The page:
What Can We Learn From LeBron James’ High School Tape?
Corey Tulaba goes back in time to watch LeBron James’ high school film to figure out what lessons can be learned from scouting one of the greatest prospects of all time
It’s been nearly twenty years since LeBron James was selected with the first overall pick in the 2003 NBA Draft; and after 37,000+ points, 10,000+ rebounds, and 10,000+ assists, I think it’s fair to say that the kid from Akron lived up to the hype. But with such limited film available back in the early aughts, what exactly was the LeBron hype all about? Sure, you could watch a LeBron breakaway dunk or highlight pass on SportsCenter or the dark web, but you couldn’t actually break his game down like you can today and really dive into the nitty gritty of what made LeBron so special and what holes (if any) the King had in his game back then. Now, however, in the year of our Lord 2022, thanks to the magic that is YouTube, we can.
So in a draft year with a couple of phenom prospects, is there anything that we can learn from going back in time, taking a closer look at what LeBron the prospect actually looked like, and applying those lessons to the present?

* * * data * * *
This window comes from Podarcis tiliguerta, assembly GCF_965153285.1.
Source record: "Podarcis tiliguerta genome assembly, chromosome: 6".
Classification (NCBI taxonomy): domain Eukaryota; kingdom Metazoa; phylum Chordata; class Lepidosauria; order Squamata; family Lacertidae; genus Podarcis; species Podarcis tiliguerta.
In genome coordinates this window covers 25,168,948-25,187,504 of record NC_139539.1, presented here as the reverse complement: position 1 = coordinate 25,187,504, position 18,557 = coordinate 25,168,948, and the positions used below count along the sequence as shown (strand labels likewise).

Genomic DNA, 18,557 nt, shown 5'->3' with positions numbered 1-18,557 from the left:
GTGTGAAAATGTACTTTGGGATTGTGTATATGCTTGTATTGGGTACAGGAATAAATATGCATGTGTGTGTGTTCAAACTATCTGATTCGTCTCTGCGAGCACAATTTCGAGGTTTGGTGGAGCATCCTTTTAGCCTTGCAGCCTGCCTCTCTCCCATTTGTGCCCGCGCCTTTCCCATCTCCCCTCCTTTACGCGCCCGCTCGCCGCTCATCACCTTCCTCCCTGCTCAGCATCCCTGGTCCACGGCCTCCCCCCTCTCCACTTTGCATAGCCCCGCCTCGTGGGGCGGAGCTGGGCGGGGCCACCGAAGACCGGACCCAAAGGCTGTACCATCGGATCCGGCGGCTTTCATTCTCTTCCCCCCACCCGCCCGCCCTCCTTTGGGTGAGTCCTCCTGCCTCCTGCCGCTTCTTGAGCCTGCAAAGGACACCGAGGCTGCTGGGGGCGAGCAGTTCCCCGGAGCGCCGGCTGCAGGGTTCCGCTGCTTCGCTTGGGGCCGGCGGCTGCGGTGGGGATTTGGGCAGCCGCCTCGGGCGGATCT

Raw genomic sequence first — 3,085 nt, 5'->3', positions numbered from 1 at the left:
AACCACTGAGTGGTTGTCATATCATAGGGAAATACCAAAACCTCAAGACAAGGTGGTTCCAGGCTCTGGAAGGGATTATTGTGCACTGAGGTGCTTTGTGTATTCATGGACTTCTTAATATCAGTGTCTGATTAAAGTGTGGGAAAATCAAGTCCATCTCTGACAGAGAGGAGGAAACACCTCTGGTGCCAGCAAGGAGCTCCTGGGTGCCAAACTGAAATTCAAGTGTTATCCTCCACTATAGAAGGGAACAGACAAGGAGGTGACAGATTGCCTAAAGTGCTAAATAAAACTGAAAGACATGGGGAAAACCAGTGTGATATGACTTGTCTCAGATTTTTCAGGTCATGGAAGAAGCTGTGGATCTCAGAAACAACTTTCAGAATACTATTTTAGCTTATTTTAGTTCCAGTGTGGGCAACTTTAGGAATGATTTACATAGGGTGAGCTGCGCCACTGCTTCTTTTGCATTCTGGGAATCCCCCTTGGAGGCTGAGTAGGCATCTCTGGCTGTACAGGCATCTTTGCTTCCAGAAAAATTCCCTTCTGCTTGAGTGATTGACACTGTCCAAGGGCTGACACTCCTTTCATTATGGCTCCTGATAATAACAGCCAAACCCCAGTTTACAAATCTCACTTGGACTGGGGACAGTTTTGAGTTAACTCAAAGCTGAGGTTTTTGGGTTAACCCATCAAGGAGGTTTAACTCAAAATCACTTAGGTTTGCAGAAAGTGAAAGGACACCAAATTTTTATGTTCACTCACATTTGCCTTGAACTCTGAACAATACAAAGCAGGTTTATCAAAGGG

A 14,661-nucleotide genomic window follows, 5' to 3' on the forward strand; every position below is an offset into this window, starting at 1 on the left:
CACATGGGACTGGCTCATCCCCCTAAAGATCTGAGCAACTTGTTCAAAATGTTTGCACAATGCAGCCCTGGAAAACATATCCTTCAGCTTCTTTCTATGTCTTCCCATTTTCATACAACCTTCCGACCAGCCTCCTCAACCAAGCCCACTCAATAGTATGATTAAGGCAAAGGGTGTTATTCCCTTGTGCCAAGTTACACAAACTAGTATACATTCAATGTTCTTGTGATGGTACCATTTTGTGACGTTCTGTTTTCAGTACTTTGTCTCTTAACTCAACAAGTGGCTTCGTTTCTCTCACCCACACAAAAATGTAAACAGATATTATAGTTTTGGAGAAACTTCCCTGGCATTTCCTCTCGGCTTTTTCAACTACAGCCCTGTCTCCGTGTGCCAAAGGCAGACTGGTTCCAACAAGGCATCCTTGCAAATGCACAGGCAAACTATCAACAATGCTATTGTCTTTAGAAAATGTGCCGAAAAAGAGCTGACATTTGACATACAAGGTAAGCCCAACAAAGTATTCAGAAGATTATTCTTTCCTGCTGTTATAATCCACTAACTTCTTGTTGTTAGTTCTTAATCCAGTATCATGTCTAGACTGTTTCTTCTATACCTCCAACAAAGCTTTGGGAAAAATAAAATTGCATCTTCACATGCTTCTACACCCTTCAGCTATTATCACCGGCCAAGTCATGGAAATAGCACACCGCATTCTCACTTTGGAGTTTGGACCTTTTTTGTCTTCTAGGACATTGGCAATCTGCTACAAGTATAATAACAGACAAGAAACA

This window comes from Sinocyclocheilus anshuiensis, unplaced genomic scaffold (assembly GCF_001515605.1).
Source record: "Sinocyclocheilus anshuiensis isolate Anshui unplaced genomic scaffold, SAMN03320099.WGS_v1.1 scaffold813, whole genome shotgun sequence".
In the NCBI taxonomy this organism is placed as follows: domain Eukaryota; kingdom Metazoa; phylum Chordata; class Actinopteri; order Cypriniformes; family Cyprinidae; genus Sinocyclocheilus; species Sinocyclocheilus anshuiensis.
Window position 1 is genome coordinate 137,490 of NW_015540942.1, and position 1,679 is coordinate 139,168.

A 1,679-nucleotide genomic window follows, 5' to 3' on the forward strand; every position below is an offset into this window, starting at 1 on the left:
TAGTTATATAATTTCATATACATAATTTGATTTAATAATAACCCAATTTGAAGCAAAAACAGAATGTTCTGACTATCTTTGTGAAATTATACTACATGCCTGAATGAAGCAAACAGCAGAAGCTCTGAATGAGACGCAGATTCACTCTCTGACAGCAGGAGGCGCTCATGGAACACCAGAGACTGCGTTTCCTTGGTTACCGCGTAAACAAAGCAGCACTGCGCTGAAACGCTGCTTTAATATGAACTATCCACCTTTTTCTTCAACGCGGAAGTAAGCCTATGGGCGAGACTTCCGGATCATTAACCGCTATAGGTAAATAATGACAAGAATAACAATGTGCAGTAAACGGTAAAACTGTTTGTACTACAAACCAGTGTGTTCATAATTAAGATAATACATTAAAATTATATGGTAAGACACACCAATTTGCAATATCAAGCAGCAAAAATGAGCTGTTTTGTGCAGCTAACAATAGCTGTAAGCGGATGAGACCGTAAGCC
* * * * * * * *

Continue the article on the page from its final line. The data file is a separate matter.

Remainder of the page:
Let’s start with the importance of sample size. There aren’t as many LeBron James high school games available online as any random prospect you can type into an InStat or Synergy search bar, but there are enough games to form valid conclusions. In order to form your most accurate opinion of a prospect’s game, you should really watch as much as you possibly can. I know that this sounds like a pretty trivial and obvious point to make, but sometimes the most obvious things are of the utmost importance. The reason I mention this in regards to LeBron the prospect is that after watching the first two games that popped up on YouTube, I honestly walked away a little…underwhelmed. I mean, we’re talking about possibly the greatest pre-NBA prospect ever and a Top 2 player of all time, after all. You go into this experience expecting the Chosen One to dominate every aspect of the game, but it was clear that LeBron the prospect had not yet evolved into his final form.